1 Preparing the ground for adaptation

Step 1 of the Adaptation Support Tool must be understood as introducing key elements important to build the basis for a successful adaptation process. These include the need to obtain and assure high-level political support, set up a structured process with adequate coordination mechanisms and clarify roles and responsibilities, estimate human and financial resources needed, identify and collect available information and communicate and raise awareness.

2 Assessing risks and vulnerability to climate change

This step aims for a comprehensive picture of current and future climate risks and related opportunities as a basis for adaptation strategies and plans. Typically, climate change impact and vulnerability assessments (CCIV) are built upon:

information on current climate conditions and scenarios of future climate, including future slow on-set and extremes events,
an assessment of potential impacts of climate extremes and climate change on potentially vulnerable sectors
an analysis, which other underling factors and trends (ecosystem related, physical, technical, or socio-economic factors) are influencing climate risks in the respective sectors.
Based on this information and analysis, a CCIV Assessment summarizes the most relevant climate risks and vulnerabilities for single sectors or even across sectors. A focus lies on identifying the demand for adaptation by understanding critical climate impacts and related vulnerabilities within a system.

CCIVAs are based on a wide range of approaches to gather information, from data and model driven approaches (e.g. climate data, impact models) to more review, or expert based approaches. Assessment steps are usually performed in a participative manner with key stakeholder and experts.

There are no standards on how to conduct a CCIVA. However, an ISO-Norm (ISO/DIS 14091: Adaptation to climate change — Guidelines on vulnerability, impacts and risk assessment) was published, which contains a selection of good tools.

3 Identifying adaptation options

A detailed plan of action, setting out how, when and by whom specific adaptation measures should be implemented is crucial to achieve adaptation on the ground. To develop this plan of action it is important to identify potential adaptation options (in this step) and narrow them down This step assists national and sub-national authorities to identify potential adaptation options and collect relevant information for these options in a portfolio, which will facilitate further prioritisation of the options.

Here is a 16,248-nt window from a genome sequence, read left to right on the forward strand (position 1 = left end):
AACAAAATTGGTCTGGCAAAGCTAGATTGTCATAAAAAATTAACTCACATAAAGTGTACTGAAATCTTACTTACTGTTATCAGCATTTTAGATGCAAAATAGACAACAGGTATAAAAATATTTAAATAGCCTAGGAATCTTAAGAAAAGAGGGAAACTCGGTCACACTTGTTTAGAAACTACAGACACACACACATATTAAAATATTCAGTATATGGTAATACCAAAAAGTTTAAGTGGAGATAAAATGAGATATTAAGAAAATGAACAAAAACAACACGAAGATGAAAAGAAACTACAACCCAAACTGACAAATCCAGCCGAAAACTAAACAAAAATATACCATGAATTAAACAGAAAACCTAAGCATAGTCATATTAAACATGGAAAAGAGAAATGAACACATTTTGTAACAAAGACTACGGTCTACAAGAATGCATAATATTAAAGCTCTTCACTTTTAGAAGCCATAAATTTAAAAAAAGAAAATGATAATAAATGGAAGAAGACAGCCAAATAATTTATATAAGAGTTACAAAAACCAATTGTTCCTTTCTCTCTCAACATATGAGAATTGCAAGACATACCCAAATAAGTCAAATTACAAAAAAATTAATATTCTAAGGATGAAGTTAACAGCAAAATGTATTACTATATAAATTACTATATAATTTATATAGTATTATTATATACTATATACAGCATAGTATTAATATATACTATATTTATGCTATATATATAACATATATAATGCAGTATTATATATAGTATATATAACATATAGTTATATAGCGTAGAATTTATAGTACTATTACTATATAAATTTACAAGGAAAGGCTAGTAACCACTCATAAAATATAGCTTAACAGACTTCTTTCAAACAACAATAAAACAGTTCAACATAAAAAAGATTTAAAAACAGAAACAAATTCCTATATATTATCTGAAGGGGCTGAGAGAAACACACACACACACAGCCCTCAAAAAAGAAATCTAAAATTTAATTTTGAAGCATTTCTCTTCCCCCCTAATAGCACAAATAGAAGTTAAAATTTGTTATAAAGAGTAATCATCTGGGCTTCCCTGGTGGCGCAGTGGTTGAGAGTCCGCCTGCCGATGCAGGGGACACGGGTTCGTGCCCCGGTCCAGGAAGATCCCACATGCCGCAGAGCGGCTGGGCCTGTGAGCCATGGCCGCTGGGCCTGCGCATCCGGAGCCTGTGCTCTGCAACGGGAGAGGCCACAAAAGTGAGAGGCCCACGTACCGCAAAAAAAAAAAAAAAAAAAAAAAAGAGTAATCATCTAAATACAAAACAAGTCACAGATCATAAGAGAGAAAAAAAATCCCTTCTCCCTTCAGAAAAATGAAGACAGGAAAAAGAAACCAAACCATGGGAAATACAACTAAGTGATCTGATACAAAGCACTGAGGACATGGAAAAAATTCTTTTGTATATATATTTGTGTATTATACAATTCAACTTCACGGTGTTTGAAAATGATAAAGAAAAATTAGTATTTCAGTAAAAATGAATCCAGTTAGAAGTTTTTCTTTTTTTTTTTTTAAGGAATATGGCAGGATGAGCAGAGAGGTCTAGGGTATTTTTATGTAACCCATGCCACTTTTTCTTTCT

Adaptation options aim to address the previously identified concerns also arising from climate change vulnerability and risk assessments  to bring negative or adverse impacts of climate change at an acceptable level and can reduce the risks. Further, adaptation options may allow taking advantage of any positive opportunities that arise from climate change. Adaptation options can range from actions that build adaptive capacity (e.g. knowledge creation and sharing information, creating supportive institutional frameworks) or establish management systems and supportive mechanisms (e.g. better land management planning, insurance mechanisms) to adaptation actions implemented on the ground, e.g. physical or ecosystem-based measures. This step facilitates an exploration of potential adaptation options and helps to identify relevant actions.

To categorise the different types of adaptation options, the EEA has developed a set of Key Types of Measures (KTMs). Next to providing an overview of all types of measures, as those are wider than physical and technological interventions only, one of the main expected advantages of KTMs for adaptation is the improvement of the quality of reporting, both in terms of the user/reporter experience and of the reporting output data itself. In turn, more harmonized reporting and clearer outputs are expected to support the enhancement of adaptation planning and monitoring at the AU level, and consequently at the Member State level.

4 Assessing adaptation options

When adaptation options have been identified, the next steps are to assess and prioritize the compilation of adaptation options based on a detailed description and criteria. The selection of preferred adaptation options should be done in close interaction with all actors involved in the adaptation process.